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Bambi17

Jerry Lewis

29 posts in this topic

I highly recommend the Jerry Lewis movies directed by Frank Tashlin. They had a wonderful collaboration on such films as "Rock A Bye Baby," "It's Only Money," "Who's Minding the Store?" and "The Disorderly Orderly." Maybe you can find VHS tapes of these on Ebay.

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I always thought The Bellboy (1960 I think) in B/W, was one of Jerry Lewis' best. It was a departure from his usual screen character mainly because, as the bellboy, he never spoke a word in the film. However, if I remember correctly, there was a scene where Jerry Lewis the celebrity showed up and spoke some lines. He played a dual role briefly, for that one scene. But all the comedy was sight gags and they are funny.

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I'm so glad others like "Cinderfella". I never get tired of watching it and Mr. Ed Wynn was terrific as the fairy godfather. Do both of you burst out laughing when Cinderella wants to jump on Fella? Jerry amazes me all the time in the dance segment going down the stairs so swiftly.

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Just watched HOOK, LINE AND SINKER- very funny, kitschy, what wild and crazy wallpaper and Jerry's hair combing sequence should be put in a time capsule and sent into space- beautiful, wonderful Jerry!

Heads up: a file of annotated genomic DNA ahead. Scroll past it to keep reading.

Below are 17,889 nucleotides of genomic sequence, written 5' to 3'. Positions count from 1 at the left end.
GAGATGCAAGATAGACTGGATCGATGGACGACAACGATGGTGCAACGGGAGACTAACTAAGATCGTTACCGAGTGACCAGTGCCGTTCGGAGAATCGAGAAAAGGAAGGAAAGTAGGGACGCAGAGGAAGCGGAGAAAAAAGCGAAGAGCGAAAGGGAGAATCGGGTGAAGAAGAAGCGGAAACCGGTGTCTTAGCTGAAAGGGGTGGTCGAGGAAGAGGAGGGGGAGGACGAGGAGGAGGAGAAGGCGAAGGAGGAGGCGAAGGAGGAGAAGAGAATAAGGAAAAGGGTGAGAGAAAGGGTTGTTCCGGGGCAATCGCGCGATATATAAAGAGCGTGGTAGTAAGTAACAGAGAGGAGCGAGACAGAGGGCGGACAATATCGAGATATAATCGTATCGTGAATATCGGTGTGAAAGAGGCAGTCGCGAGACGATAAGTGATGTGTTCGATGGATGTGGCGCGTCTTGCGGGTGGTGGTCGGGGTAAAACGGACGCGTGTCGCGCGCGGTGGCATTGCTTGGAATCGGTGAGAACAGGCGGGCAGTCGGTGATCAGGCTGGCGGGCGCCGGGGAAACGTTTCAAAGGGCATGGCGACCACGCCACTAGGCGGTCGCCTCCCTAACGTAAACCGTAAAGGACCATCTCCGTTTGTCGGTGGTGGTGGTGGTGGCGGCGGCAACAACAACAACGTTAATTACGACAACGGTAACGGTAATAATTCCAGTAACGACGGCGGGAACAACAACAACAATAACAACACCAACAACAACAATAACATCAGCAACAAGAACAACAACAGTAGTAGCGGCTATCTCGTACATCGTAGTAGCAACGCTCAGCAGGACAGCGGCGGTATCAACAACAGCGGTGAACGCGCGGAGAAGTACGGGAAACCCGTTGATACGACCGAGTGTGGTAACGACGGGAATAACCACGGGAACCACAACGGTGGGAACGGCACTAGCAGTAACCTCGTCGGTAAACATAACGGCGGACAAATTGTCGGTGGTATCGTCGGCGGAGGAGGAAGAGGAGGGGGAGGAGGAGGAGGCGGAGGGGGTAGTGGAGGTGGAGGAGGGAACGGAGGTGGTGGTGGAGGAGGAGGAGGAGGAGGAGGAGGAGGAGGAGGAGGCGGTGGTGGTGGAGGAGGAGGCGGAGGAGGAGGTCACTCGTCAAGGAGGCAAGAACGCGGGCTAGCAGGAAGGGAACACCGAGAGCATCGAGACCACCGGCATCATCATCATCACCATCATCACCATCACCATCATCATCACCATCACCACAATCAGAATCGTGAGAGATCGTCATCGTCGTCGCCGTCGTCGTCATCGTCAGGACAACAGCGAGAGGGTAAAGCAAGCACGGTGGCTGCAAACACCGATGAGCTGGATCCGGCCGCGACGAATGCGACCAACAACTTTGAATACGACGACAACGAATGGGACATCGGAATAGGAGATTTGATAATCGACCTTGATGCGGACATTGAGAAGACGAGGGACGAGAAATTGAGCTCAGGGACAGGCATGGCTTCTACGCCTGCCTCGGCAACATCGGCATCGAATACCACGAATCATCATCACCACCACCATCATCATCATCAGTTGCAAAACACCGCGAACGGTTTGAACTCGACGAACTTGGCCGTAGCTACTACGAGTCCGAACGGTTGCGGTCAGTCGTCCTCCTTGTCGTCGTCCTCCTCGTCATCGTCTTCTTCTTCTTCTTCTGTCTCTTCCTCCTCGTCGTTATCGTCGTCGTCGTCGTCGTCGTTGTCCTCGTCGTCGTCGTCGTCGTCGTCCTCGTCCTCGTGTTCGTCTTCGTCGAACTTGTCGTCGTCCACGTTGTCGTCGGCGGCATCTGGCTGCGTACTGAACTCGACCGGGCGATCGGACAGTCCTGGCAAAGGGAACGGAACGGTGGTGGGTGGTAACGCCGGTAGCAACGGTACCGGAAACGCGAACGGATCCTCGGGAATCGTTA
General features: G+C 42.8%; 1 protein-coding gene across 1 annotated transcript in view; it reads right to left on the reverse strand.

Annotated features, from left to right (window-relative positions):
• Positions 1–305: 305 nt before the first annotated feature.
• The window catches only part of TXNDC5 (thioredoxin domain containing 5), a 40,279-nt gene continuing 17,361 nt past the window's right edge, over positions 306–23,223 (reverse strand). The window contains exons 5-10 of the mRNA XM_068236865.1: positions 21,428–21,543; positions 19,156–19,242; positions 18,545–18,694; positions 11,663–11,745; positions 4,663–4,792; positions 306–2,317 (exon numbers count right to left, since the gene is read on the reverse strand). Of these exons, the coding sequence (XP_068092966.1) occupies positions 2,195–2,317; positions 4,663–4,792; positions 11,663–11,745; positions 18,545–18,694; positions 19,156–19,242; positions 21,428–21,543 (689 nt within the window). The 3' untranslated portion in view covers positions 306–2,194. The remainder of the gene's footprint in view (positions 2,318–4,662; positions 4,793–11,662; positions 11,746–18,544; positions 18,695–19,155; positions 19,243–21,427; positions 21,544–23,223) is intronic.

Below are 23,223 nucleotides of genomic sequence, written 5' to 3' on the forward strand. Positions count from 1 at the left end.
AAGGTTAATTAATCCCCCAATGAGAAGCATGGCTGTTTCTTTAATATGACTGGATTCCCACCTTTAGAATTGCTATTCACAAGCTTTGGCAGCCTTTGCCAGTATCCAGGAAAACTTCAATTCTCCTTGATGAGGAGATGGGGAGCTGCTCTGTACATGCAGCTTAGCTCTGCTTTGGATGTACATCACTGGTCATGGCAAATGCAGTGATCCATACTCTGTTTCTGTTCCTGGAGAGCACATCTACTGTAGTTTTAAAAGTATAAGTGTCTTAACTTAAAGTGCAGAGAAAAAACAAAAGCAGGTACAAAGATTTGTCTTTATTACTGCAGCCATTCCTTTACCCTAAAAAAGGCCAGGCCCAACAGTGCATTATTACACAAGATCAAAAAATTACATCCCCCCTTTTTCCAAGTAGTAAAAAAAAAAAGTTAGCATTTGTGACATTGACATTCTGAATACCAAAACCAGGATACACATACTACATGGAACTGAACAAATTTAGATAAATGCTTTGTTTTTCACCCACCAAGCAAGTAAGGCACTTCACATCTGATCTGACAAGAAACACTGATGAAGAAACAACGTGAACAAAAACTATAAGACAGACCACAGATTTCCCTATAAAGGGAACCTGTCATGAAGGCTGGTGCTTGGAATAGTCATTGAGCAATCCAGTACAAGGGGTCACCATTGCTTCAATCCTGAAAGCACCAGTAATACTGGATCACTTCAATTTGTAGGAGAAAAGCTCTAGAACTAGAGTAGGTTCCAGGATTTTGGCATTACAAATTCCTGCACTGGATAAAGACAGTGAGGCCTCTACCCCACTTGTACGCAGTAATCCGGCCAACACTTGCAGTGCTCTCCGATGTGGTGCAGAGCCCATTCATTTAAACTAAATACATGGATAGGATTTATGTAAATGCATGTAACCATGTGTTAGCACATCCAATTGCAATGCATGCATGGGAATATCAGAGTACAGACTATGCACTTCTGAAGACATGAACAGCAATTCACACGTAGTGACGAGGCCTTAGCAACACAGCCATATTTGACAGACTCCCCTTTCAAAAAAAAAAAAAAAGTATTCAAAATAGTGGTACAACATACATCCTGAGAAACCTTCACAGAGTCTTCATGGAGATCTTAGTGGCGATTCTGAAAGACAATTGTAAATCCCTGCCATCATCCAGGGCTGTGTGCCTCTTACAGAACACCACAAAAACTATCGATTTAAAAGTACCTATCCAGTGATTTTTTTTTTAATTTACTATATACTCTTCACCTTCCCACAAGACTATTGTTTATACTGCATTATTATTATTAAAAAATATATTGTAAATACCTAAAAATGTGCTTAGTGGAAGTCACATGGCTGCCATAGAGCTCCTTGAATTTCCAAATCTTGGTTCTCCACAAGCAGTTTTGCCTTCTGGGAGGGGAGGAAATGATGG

And a belated Happy Birthday to Mr. Lewis,(humanitarian, actor, singer, dancer, director, producer) who said in his autobiography- Jerry Lewis In Person- "The laugh. It's carried me around the globe to places where millions of people are starving for laughter. Where a pratfall or a silly joke is all that it takes to make them forget that their bellies are empty..." and that actually answered a question I've had about the longevity of comedians. Jerry Lewis is a hero to many and on my shortlist with another very wise person, Janusz Korczak, who wrote the Children's Bill of Rights. Thanks TCM for a day with Jerry Lewis!



The Total Film-Maker.

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This actually got me thinking as to which Jerry Lewis films you just plain don't see any more. I frankly can't even recall anybody even playing any of these seemly forgotten films of Jerry Lewis

Which way to the front? 1970
Hardly Working 1980
Smorgasbord AKA Cracking Up 1983

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Rented Money from Home from Netfilx. I haven't seen it in ages. I loved it and so did the family! Jerry was sooooo funny and we cracked up many times.

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I love the " Errand Boy". Not really much to the movie, but some of his funniest bits. The scene
where he gets caught in the rehearsal for the 20's musical is hillarious. My youngest son cracks
up at the part where the little puppet goes spastic trying to make his bed.

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I am a huge Jerry fan! I have his dvd collection "The Ultimate Jerry Collection!" If you dont know what I am talking about, it is a 5 disc collection with two movies each in 5 plastic folders. The movies are..

Delicate Delinquent, The Bellboy, Cinderfella, The Ladies Man, The Errand Boy, Nutty Professor, The Patsy, Disorderly Orderly, The Family Jewels and The Stooge w/ Dean.

They have special features with lost scenes, bloopers, original teasers, screen tests, and a few of them have commentary where Jerry watches them with singer, Steve Lawrence. It is interesting to hear Jerry criticize himself in certain places.